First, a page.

Event Review

REVIEW: The Mad March Hare Sportive 2014

by Jennifer Trotman

REVIEW: The Mad March Hare Sportive 2014 

I always start my sportive season with the Mad March Hare. It's just the way it is. Having had an op six weeks ago, riding it this time was probably pushing it, but it gave me something to aim for and focus on. Besides traditions are important. I think I've done every single Mad March Hare - this year would make it my sixth! Earlier this week, after some pre-event Twitter banter, Mark (my ride partner for the day), asked me if, in all seriousness, I was sure I was ok to be riding it. I replied that I was doing it whatever! 

So here goes; the first 5:00am alarm call of the season. I even got an early night beforehand. Time to get up. Turn coffee machine on. Get dressed. Eat porridge, drink coffee, finish packing, load final bits into car, program satnav, and leave. 45 minutes from asleep to en route. 

Car park faffing

HQ for the Mad March Hare is at Cult Racing Cycles, Solihull. Parking however, is not. In fact, due to weather and various organisational shenanigans, none of us knew where parking was until about a week beforehand. Turns out it was at The Phoenix Group, in Birmingham - about three miles away - costs an extra £2, and is a nightmare to leave by bike as the marshals insist on you negotiating some bizarre footpath route to exit rather than the perfectly good road! Yes, it's a nice car park, and there's plenty of it, but that's about all that it has going for it really. 

I barely faffed, unlike all the other riders who seemed to have a great deal to debate and decide upon. It's just possible I've got the hang of this by now. I headed off, toute seule, to find HQ. This was a route that had also changed over the last couple of days, thanks to road closures, and was marked by those same standard sportive signs. To add to the confusion there only seemed to be the odd one or two, which on a cold windy morning left me worrying I was lost already, and I wasn't the only one! 

Anyway... HQ is not a big site. Registration was in the shop, ordered by first name not surname, which was novel. I signed my name, was given my timing chip (another first for the event this year), reusable cable ties and found a fence to lean the bike on. Free hot drinks were on offer, serve yourself, but I didn't fancy it. 


Setting off

There was no sign of my fellow Cyclosport writer Sean, and Mark was running late, so I loitered with intent, and went to the loo, because two of the five that were available (+ one urinal bit) were for ladies only. Mark finally arrived, faffed more than I had, and then with no ceremony at all, we left, presuming Sean was ahead of us somewhere.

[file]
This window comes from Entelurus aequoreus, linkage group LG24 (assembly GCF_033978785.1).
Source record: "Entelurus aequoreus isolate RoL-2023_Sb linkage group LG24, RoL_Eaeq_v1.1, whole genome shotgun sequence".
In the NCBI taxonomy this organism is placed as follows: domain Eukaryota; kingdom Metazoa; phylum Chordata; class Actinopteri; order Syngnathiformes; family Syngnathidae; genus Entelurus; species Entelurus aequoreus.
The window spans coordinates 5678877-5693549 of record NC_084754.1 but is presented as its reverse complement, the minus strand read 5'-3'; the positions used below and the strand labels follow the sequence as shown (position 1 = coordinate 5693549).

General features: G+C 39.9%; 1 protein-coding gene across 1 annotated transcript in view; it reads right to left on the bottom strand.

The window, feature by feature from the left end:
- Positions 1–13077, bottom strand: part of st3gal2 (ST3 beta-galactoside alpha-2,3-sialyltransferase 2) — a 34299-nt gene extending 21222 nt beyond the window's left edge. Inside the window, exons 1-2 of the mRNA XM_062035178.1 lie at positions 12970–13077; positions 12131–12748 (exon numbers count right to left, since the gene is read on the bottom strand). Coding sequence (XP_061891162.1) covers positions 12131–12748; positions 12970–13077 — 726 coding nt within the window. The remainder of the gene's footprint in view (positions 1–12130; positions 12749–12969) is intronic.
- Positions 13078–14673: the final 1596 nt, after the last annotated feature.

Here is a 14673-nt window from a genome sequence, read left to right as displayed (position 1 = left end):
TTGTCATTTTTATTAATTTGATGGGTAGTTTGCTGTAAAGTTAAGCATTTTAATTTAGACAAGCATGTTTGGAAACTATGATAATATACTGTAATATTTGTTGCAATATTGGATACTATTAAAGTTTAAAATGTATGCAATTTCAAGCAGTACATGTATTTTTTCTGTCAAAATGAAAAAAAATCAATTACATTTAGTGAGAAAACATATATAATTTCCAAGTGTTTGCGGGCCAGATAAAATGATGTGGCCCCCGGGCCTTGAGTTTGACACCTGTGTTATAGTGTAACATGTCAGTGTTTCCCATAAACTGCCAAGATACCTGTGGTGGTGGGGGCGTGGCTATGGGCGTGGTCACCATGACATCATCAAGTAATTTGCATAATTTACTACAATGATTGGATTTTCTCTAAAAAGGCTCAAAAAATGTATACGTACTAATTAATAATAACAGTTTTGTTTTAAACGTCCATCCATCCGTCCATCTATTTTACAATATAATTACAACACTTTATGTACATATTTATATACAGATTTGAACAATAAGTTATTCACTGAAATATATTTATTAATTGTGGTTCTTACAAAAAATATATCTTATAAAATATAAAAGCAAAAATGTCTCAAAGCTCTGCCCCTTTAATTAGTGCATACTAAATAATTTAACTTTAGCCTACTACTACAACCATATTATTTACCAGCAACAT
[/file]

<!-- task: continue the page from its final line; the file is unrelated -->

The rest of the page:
We were riding out into a nasty headwind which, as all cyclists will tell you, is the way to have it if there has to be wind, and apparently there always has to be wind.  It was a cold, strong and blustery wind today, and I was grateful of my layers, winter collar and buff. Once past the initial too warm patch early on, when the body breaks into a sweat at the thought of being made to exercise, I settled down into feeling relatively comfortable as these things go. Hey, it was cold, and it was windy, but at least it was dry. For a while at least... 

The first half of the ride was into a dry cold wind. The second half was brought to us by a tail wind and plenty of rain. In the middle there was a big hill and a food stop. That's the brief version. Since my op, I've only done a few short rides. Enough to assure me that the first half would be ok, if slow, but also to leave me worrying somewhat about how I'd cope with the second half. Luckily for me the route is overall fairly flat, just the odd lump here and there. There's a general trend for down on the way out, and up on the way back though, which is NOT the right way round, in case you were wondering. You weren't? Ah well... 


Route & Profile

I'm very glad Mark was with me. He made sure I ate. I wasn't feeling that perky full stop, and although I sort of warmed up after about an hour, that was about as good as it got. I never really did get going. Company was good. Essential. As was a wheel to suck from time to time!  After the first couple of hours, thanks to a particularly nasty slog into the wind past the little airfield, I really started to feel tired. 

I'd eaten bits of bars, and also had a couple of gels, and I knew the big hill was coming. Compared to the big hills of previous MMHs, it was a bit uneventful. Dare I even say disappointing? I sat, and I plodded, and it just sort of went by. It was fine, as hills go, and once over the top I was more than ready for what we had agreed would be a leisurely food stop. 

It wasn't to be. One village hall, lots of cyclists, and a queue stretching a long way out of the building and into the waiting hordes. Even standing around briefly debating our options had me getting chilly, and I really couldn't face more of that.  There were a couple of portable toilets outside, so I availed myself of one of them, and we were about to head off when we spotted Sean and his mate in the queue - apparently they'd actually been running late and had been behind us after all, just! We chatted briefly but nonetheless left them to it, to add some extra "when will they catch us" speculation to the rest of our ride. Shame, I'd have loved a coffee, and it would probably have perked me up too.